There we are.
Much better, yes?

You'd better take this.

¿Hindi?

It's Rajaji, Bapu.
Rajaji

Look Bapu ... the declaration
by all the leaders of the cities,

Hindus, Sikhs, Muslims.

They promise never to allow
religious violence in the city again,

or to die themselves,
to prevent it.

It's what you wanted, Bapu.

The promise you wanted ...
Do you understand, Bapu?

You've won! ...You've won.

It's good ...
... to be ... alive

Namaste

Edwina

It's a relief to see you back safely.
I was worried about you.

Why should you be
worried about me?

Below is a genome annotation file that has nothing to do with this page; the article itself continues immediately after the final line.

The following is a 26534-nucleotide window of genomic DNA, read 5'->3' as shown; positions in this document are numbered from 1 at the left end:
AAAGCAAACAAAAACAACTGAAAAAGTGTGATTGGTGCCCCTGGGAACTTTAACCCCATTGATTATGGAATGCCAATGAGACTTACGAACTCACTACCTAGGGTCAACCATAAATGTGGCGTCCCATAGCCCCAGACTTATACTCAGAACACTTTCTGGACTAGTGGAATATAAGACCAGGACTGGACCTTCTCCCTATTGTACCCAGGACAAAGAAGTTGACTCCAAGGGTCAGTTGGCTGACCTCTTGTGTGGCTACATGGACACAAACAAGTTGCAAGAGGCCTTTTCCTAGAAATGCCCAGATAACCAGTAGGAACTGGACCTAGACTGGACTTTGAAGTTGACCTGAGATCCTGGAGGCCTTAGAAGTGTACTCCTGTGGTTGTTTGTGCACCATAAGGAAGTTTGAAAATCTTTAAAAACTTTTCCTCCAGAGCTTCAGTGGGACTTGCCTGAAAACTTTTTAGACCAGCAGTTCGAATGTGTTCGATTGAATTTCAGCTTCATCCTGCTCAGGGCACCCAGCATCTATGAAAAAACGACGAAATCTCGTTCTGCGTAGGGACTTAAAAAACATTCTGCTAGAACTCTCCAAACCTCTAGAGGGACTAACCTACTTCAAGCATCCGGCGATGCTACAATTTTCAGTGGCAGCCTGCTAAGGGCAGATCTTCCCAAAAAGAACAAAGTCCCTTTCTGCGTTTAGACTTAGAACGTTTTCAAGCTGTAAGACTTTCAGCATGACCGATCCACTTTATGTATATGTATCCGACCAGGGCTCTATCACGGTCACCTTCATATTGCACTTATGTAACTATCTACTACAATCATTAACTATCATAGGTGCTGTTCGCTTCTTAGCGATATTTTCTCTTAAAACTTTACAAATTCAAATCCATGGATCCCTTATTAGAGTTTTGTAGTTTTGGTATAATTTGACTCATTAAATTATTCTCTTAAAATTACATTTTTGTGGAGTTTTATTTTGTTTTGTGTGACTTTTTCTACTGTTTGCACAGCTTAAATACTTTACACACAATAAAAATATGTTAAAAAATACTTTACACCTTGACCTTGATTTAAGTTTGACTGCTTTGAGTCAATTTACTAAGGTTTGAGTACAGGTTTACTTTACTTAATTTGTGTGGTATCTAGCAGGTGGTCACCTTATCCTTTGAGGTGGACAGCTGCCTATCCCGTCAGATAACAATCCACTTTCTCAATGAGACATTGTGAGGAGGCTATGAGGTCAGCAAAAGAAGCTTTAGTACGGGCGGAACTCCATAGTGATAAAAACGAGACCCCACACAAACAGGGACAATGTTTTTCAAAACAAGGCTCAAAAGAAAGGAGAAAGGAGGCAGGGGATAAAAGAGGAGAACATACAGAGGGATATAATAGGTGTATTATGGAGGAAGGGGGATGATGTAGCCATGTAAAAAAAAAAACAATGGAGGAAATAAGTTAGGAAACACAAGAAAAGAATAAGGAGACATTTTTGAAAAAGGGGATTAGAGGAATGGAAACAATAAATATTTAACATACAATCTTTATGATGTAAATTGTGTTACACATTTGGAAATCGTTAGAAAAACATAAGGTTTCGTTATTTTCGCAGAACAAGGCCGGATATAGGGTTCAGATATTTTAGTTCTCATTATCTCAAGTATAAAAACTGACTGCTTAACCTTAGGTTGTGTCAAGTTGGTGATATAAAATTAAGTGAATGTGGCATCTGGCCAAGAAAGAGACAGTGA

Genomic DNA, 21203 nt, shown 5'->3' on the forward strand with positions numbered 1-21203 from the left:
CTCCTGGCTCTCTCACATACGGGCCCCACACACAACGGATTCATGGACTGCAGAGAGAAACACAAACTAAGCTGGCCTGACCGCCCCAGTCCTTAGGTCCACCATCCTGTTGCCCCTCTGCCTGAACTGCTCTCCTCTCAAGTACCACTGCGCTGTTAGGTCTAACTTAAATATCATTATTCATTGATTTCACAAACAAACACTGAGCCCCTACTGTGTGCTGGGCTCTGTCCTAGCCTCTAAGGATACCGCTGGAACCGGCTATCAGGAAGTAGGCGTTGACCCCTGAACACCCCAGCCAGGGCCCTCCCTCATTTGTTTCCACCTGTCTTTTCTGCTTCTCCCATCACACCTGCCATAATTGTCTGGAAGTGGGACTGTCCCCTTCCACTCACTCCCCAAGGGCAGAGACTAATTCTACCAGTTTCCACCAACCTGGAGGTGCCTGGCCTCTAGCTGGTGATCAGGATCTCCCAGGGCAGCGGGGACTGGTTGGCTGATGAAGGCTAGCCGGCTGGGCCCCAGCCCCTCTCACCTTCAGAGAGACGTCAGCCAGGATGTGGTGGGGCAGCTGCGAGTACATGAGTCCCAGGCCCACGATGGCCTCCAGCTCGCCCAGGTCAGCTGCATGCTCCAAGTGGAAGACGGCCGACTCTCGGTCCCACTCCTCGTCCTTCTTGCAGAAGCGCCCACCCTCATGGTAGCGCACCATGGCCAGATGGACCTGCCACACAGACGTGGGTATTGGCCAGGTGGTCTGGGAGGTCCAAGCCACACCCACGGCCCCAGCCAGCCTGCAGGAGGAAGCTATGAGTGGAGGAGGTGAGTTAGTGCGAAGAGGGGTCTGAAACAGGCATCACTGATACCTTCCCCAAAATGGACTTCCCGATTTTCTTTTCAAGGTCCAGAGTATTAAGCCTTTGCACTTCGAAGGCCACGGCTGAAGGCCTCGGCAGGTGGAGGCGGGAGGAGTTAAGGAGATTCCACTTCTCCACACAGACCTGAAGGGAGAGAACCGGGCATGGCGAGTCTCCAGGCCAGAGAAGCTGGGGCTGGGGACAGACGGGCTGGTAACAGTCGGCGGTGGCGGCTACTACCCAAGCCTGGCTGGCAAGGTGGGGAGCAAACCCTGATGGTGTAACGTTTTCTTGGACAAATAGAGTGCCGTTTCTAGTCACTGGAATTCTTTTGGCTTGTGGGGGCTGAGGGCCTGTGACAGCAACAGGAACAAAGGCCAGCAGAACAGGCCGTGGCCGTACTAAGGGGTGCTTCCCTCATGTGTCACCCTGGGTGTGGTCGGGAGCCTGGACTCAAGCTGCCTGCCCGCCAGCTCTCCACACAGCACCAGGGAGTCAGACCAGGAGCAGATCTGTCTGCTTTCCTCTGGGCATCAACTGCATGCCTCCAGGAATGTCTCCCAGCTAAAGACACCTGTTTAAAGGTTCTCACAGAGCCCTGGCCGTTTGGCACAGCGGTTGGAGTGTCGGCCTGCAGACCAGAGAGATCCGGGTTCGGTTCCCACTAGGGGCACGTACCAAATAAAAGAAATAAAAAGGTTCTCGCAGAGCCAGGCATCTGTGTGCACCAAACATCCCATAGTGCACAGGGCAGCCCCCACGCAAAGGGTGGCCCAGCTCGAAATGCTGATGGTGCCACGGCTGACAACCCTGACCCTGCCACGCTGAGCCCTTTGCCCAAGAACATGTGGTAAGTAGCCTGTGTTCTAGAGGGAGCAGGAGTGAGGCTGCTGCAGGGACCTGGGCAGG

It was an official tour of inspection.
I couldn't come to any harm.

Yes, but you had
stepped into a madhouse

where the ordinary
rules do not apply.

The worst that happened
was that I nearly got sunstroke.

Have you heard the news?
The wonderful news.

The real miracle of Calcutta.

"The city of dreadful night,"
your poet Kipling called it.

Now it has become a
place of hope for all of us.

Because of Gandhiji?

His call was answered,
and it will last.

"Lead us from darkness
into light," he said.

I was ...

...beginning to be unable
to believe in anything,

after all we saw
and heard in Punjab.

It's horrible!

We can only hope and pray
that the worst is over.

The reports you sent
back shocked everyone.

But because of them,
much more help is being given

to the injured,
and to the refugees.

But it's never enough ...
... and always too late.

What we are doing
may not seem enough,

but it is all we can
do at the moment.

And you have done
all you can do.